Her kitchen table sits on a rug that sits on top of plush white carpet. When I was in middle school, I used to do calisthenics Jane Fonda-style on the kitchen carpet while her husband, the only grandfather I ever knew, fried sausage on the stove and applauded my discipline, his big belly couched in a clean white T-shirt.
This past Sunday morning, I woke up and made a bee-line for the stove to cook myself some bacon. The smell of bacon frying in a restaurant nauseates me but at home, it transports me to Christmas mornings at my grandmother's house, my grandfather frying something on the stove, my uncle in a flannel shirt drinking coffee with my father, my mother in a turtleneck and jeans, my brothers and I racing between rooms like wiry kittens, waiting for someone to swing open the sun room curtain and reveal the Christmas loot.
When Tim and I were in graduate school on the coast of North Carolina, we were a three hour drive from my parents' town, where my grandmother lives, and were able to make the trip often. When we visited, one of my favorite things to do, besides drag Tim on the same hike through hilly woods past a drizzly waterfall and coal-black cows in their pasture, was to sit on my grandmother's sun porch, my feet in the recliner, leafing through her magazines (Cooking Light, Our State, Southern Living).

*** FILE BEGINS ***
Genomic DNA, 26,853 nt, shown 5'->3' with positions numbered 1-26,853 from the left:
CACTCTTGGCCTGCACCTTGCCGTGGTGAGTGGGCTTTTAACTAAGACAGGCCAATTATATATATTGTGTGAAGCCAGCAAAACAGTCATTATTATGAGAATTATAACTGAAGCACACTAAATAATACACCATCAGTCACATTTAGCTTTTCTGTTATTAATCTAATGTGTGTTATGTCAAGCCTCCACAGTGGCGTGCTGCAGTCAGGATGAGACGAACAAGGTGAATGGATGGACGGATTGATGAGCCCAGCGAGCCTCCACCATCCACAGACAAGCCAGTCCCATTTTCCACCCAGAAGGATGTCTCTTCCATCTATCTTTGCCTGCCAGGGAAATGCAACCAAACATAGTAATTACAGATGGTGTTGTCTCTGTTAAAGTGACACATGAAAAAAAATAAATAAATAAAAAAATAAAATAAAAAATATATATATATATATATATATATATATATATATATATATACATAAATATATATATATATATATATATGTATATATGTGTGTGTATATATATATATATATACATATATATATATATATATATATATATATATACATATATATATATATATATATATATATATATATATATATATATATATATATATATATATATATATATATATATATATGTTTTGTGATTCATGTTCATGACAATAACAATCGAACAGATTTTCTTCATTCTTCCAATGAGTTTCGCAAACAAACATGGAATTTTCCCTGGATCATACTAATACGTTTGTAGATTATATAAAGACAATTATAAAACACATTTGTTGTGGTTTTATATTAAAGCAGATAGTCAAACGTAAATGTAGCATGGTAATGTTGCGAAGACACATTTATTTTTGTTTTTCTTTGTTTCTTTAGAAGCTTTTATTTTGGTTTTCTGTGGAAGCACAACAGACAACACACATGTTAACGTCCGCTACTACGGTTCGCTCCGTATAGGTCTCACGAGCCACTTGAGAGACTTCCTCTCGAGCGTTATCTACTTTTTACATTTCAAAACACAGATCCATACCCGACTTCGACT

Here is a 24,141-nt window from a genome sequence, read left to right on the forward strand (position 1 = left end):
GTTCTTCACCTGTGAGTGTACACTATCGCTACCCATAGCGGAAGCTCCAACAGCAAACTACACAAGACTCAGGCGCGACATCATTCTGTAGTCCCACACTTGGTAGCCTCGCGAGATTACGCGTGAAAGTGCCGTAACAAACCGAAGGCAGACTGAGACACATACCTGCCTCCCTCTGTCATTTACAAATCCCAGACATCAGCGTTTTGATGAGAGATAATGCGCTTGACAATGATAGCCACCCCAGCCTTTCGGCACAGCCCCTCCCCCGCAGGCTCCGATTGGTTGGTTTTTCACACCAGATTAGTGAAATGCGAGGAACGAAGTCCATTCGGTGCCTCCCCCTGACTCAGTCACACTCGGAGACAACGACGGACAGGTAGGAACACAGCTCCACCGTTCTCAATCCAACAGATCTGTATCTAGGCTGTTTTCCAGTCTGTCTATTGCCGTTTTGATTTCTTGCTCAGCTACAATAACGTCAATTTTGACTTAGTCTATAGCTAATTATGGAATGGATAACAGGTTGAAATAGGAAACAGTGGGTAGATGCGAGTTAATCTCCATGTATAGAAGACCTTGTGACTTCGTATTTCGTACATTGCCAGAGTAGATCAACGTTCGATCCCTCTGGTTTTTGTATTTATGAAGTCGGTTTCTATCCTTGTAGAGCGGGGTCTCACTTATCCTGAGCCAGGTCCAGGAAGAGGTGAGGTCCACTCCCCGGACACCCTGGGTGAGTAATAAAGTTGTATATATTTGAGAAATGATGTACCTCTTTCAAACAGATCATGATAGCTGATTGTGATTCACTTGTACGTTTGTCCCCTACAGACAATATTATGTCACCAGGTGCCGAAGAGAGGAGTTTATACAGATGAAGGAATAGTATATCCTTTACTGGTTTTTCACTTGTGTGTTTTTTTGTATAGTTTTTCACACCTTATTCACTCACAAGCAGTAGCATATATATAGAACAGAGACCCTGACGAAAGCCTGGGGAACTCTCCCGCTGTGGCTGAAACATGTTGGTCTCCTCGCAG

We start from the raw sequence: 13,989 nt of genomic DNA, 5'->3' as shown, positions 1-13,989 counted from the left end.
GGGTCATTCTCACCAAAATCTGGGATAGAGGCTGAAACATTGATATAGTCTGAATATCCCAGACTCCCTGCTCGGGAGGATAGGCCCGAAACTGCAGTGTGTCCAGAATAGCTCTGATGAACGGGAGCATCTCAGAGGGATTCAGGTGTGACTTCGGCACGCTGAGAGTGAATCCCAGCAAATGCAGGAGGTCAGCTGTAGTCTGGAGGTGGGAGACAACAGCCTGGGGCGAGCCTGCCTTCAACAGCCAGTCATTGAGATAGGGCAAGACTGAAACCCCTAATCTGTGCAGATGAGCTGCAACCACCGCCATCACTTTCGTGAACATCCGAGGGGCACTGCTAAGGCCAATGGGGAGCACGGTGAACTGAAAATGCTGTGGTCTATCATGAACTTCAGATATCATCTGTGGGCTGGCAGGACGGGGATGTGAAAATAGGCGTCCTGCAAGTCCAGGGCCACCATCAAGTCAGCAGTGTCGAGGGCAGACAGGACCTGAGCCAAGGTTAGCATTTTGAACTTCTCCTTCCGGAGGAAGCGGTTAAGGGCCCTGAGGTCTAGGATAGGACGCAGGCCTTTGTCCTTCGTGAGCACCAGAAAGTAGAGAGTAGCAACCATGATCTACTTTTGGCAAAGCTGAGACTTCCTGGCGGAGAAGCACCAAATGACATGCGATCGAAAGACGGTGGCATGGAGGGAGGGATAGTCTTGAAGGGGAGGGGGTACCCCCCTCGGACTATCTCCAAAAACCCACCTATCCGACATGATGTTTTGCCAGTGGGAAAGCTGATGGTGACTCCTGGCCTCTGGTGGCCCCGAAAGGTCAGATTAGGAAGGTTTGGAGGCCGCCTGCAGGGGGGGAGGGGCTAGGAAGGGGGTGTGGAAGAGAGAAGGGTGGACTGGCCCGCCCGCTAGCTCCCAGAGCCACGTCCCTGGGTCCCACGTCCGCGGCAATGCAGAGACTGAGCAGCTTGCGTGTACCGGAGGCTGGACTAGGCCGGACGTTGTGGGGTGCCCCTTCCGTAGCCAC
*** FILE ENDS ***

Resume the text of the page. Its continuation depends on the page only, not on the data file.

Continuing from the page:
Lately, when I think about how I want to feel in my life, I think how I feel when I am in my grandmother's kitchen. I think of its safety, its crackery abundance, the way oatmeal or peanut butter or sliced fresh peaches abound. The woman has nailed cabin coziness despite the fact that she lives in a ranch-style brick house, owns a Cadillac, keeps a piano in her foyer, files away mountains of antique linens in her closets, and displays an impressive collection of miniature poodles.
I hope everyone knows a place like this - somewhere with mystery and chotchke and coziness aplenty - and I especially hope everyone knows a place like this when they are growing up. I used to be entertained just rummaging through drawers in her spare bathroom: powder puffs, pods of pink soap, matches, combs, Christmas candles, a washing basin.
Okay, I still poke through the bathroom when I go there, and seek out the piles of rose-colored wash cloths, folded like neat doll clothes, in her cabinet. It's a type of genuflection, I suppose.